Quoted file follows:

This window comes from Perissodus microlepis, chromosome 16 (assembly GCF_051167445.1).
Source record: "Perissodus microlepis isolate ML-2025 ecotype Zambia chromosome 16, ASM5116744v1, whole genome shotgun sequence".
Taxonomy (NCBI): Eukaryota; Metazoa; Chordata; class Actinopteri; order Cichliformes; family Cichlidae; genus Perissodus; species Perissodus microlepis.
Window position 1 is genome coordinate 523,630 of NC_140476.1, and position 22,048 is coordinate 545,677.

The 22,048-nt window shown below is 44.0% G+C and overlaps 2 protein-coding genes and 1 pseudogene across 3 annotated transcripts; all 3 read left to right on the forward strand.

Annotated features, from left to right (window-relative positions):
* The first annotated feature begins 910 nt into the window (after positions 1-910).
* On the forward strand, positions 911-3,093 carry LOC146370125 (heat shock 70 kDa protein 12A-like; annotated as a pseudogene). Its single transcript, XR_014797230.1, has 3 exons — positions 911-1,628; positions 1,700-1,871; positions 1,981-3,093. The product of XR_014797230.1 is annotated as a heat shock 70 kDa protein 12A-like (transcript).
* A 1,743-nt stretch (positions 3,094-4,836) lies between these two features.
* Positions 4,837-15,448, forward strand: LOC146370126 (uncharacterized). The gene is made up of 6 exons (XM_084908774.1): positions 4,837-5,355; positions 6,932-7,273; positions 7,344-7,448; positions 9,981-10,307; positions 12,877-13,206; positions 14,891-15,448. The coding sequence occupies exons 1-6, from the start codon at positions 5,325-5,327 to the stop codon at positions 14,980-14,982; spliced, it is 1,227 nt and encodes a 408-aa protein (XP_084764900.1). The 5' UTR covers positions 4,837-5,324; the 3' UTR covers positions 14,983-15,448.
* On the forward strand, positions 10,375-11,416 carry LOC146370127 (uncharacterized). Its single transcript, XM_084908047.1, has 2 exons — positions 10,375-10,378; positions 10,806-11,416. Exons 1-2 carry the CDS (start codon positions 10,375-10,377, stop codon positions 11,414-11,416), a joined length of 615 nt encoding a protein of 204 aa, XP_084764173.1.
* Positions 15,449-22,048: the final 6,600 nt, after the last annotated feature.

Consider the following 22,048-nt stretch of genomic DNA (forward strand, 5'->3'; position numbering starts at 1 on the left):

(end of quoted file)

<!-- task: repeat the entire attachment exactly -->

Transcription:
This window comes from Perissodus microlepis, chromosome 16 (assembly GCF_051167445.1).
Source record: "Perissodus microlepis isolate ML-2025 ecotype Zambia chromosome 16, ASM5116744v1, whole genome shotgun sequence".
Taxonomy (NCBI): Eukaryota; Metazoa; Chordata; class Actinopteri; order Cichliformes; family Cichlidae; genus Perissodus; species Perissodus microlepis.
Window position 1 is genome coordinate 523,630 of NC_140476.1, and position 22,048 is coordinate 545,677.

The 22,048-nt window shown below is 44.0% G+C and overlaps 2 protein-coding genes and 1 pseudogene across 3 annotated transcripts; all 3 read left to right on the forward strand.

Annotated features, from left to right (window-relative positions):
* The first annotated feature begins 910 nt into the window (after positions 1-910).
* On the forward strand, positions 911-3,093 carry LOC146370125 (heat shock 70 kDa protein 12A-like; annotated as a pseudogene). Its single transcript, XR_014797230.1, has 3 exons — positions 911-1,628; positions 1,700-1,871; positions 1,981-3,093. The product of XR_014797230.1 is annotated as a heat shock 70 kDa protein 12A-like (transcript).
* A 1,743-nt stretch (positions 3,094-4,836) lies between these two features.
* Positions 4,837-15,448, forward strand: LOC146370126 (uncharacterized). The gene is made up of 6 exons (XM_084908774.1): positions 4,837-5,355; positions 6,932-7,273; positions 7,344-7,448; positions 9,981-10,307; positions 12,877-13,206; positions 14,891-15,448. The coding sequence occupies exons 1-6, from the start codon at positions 5,325-5,327 to the stop codon at positions 14,980-14,982; spliced, it is 1,227 nt and encodes a 408-aa protein (XP_084764900.1). The 5' UTR covers positions 4,837-5,324; the 3' UTR covers positions 14,983-15,448.
* On the forward strand, positions 10,375-11,416 carry LOC146370127 (uncharacterized). Its single transcript, XM_084908047.1, has 2 exons — positions 10,375-10,378; positions 10,806-11,416. Exons 1-2 carry the CDS (start codon positions 10,375-10,377, stop codon positions 11,414-11,416), a joined length of 615 nt encoding a protein of 204 aa, XP_084764173.1.
* Positions 15,449-22,048: the final 6,600 nt, after the last annotated feature.

Consider the following 22,048-nt stretch of genomic DNA (forward strand, 5'->3'; position numbering starts at 1 on the left):